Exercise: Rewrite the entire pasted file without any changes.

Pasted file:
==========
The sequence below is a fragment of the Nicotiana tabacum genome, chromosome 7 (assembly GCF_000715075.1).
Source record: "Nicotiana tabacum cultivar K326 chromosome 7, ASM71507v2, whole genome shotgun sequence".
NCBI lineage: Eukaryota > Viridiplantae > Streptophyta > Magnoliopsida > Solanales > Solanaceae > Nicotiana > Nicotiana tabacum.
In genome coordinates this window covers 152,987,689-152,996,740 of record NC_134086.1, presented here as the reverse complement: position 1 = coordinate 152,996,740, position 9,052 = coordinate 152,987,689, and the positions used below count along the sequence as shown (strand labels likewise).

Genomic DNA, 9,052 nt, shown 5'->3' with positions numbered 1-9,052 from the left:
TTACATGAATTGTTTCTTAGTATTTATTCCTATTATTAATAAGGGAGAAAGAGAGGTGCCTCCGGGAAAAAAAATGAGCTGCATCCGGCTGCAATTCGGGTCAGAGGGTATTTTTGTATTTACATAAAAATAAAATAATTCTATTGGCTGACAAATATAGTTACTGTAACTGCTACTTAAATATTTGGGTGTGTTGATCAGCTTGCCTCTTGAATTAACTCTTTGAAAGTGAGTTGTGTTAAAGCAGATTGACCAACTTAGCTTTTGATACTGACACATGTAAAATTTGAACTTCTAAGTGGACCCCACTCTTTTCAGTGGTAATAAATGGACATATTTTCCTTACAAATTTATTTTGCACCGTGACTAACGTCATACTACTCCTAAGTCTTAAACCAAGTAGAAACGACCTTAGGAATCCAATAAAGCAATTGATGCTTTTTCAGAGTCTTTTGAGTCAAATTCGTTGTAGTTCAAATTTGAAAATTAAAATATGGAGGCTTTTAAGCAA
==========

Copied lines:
The sequence below is a fragment of the Nicotiana tabacum genome, chromosome 7 (assembly GCF_000715075.1).
Source record: "Nicotiana tabacum cultivar K326 chromosome 7, ASM71507v2, whole genome shotgun sequence".
NCBI lineage: Eukaryota > Viridiplantae > Streptophyta > Magnoliopsida > Solanales > Solanaceae > Nicotiana > Nicotiana tabacum.
In genome coordinates this window covers 152,987,689-152,996,740 of record NC_134086.1, presented here as the reverse complement: position 1 = coordinate 152,996,740, position 9,052 = coordinate 152,987,689, and the positions used below count along the sequence as shown (strand labels likewise).

Genomic DNA, 9,052 nt, shown 5'->3' with positions numbered 1-9,052 from the left:
TTACATGAATTGTTTCTTAGTATTTATTCCTATTATTAATAAGGGAGAAAGAGAGGTGCCTCCGGGAAAAAAAATGAGCTGCATCCGGCTGCAATTCGGGTCAGAGGGTATTTTTGTATTTACATAAAAATAAAATAATTCTATTGGCTGACAAATATAGTTACTGTAACTGCTACTTAAATATTTGGGTGTGTTGATCAGCTTGCCTCTTGAATTAACTCTTTGAAAGTGAGTTGTGTTAAAGCAGATTGACCAACTTAGCTTTTGATACTGACACATGTAAAATTTGAACTTCTAAGTGGACCCCACTCTTTTCAGTGGTAATAAATGGACATATTTTCCTTACAAATTTATTTTGCACCGTGACTAACGTCATACTACTCCTAAGTCTTAAACCAAGTAGAAACGACCTTAGGAATCCAATAAAGCAATTGATGCTTTTTCAGAGTCTTTTGAGTCAAATTCGTTGTAGTTCAAATTTGAAAATTAAAATATGGAGGCTTTTAAGCAA